What is that word? I know it. I think it starts with a P. It is on submarines. I can just see it in my head but can’t come up with the word. Minutes later, the word “periscope” pops into my head. What just happened?
I just experienced something called the tip-of-the-tongue phenomenon. This happens when you search for a word but cannot immediately recall it. You feel that the word is on the tip of your tongue. You know what the word means and how it might sound, such as recalling the first letter of the word. Your brain just can’t immediately retrieve it. Then, in just a couple of minutes the word rolls off your tongue. It is a very frustrating experience.
Psychologists have found this phenomenon to be a universal one, and it happens to people about once or twice a week. It happens more frequently as people age. Proper names often are the hard words to retrieve. Quick, who played Scarlett O’Hara in “Gone With the Wind?” If you can’t think of her name, wait until you get to the end of the column where it will be revealed.
The tip-of-the-tongue phenomenon can happen for several reasons. Perhaps a similar sounding word is recalled first, and it blocks the way for you to name the correct word. In the first example, the word telescope could have blocked finding the name periscope. If you could just get the word telescope out of your head, you know you could find the right word. Telescope is stuck there, and it is only when you relax and give up searching that your brain is free to retrieve the correct word.
Blocking also can interfere with identifying music. Playing a song may bring up the memory of another song or musical group difficult to name. When the song ends, and if you can get it out of your head, you are able to come up with the name of the other song or group.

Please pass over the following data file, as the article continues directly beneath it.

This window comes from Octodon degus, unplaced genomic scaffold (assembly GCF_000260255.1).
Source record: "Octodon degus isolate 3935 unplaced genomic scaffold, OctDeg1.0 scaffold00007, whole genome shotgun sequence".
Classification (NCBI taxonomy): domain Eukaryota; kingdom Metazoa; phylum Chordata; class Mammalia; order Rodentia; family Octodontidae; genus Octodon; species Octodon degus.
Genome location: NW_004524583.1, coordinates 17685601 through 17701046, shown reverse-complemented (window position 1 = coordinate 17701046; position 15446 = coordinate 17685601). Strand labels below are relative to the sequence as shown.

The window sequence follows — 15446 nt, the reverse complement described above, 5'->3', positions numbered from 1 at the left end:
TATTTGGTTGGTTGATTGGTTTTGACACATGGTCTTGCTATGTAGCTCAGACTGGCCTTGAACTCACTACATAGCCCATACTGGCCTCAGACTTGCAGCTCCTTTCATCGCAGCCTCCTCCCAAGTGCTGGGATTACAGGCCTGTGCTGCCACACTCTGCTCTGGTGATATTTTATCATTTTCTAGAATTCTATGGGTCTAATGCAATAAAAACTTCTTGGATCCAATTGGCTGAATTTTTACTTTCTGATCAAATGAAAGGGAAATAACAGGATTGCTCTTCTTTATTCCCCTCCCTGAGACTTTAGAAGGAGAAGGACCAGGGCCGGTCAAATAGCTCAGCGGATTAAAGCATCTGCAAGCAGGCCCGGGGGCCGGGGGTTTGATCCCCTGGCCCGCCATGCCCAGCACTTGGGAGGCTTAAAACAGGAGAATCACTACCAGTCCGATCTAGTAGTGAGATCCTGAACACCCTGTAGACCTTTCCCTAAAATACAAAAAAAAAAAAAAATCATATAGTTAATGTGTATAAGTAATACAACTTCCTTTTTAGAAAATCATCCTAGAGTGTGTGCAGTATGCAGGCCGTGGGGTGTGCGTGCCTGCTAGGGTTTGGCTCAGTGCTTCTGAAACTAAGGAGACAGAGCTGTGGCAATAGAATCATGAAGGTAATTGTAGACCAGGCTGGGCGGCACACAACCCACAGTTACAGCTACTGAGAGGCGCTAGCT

Another explanation comes from examination of how words are held in your memory. Words are made up of letters that create sounds and represent meaning. These elements are processed in different parts of the brain. According to a study by Dr. James at UCLA and Dr. Burke of Pomona College, your brain must find the connections between the visual, sound and meaning of the word to retrieve it. Connections weaken over time, so if you haven’t used or thought of the word for a long time, it may be harder to retrieve.
Proper names may be frustrating to find because there is less of a connection. After all, how long has it been since you have seen “Gone With the Wind?”
It is very annoying to have a word on the tip of your tongue, especially when it happens more frequently as you get older. The trick is to keep those connections active. Doing crossword puzzles, reading, playing memory games will help keep those connections sharp. Learning and using new words in writing and in speech also helps. Finally, relax when that word is on the tip of your tongue. It will come to you sooner or later.
Answer: Vivien Leigh
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